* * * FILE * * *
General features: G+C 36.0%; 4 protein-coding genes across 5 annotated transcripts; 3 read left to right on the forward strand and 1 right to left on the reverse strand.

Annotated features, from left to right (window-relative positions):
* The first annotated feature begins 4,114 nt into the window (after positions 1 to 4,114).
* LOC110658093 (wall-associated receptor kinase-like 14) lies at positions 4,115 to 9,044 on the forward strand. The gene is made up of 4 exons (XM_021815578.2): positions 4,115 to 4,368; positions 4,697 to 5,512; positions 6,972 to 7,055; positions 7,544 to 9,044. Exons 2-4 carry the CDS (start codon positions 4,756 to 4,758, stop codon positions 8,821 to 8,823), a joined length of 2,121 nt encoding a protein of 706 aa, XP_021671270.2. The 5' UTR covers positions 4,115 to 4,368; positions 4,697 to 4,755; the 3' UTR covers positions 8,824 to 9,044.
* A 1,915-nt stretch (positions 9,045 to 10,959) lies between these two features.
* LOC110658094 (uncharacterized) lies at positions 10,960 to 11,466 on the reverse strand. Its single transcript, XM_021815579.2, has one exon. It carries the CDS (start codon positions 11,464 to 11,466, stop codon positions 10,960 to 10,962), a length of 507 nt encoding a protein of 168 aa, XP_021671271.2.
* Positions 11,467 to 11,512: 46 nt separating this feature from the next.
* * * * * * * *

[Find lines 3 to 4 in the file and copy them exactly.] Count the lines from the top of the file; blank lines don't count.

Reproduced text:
* The first annotated feature begins 4,114 nt into the window (after positions 1 to 4,114).
* LOC110658093 (wall-associated receptor kinase-like 14) lies at positions 4,115 to 9,044 on the forward strand. The gene is made up of 4 exons (XM_021815578.2): positions 4,115 to 4,368; positions 4,697 to 5,512; positions 6,972 to 7,055; positions 7,544 to 9,044. Exons 2-4 carry the CDS (start codon positions 4,756 to 4,758, stop codon positions 8,821 to 8,823), a joined length of 2,121 nt encoding a protein of 706 aa, XP_021671270.2. The 5' UTR covers positions 4,115 to 4,368; positions 4,697 to 4,755; the 3' UTR covers positions 8,824 to 9,044.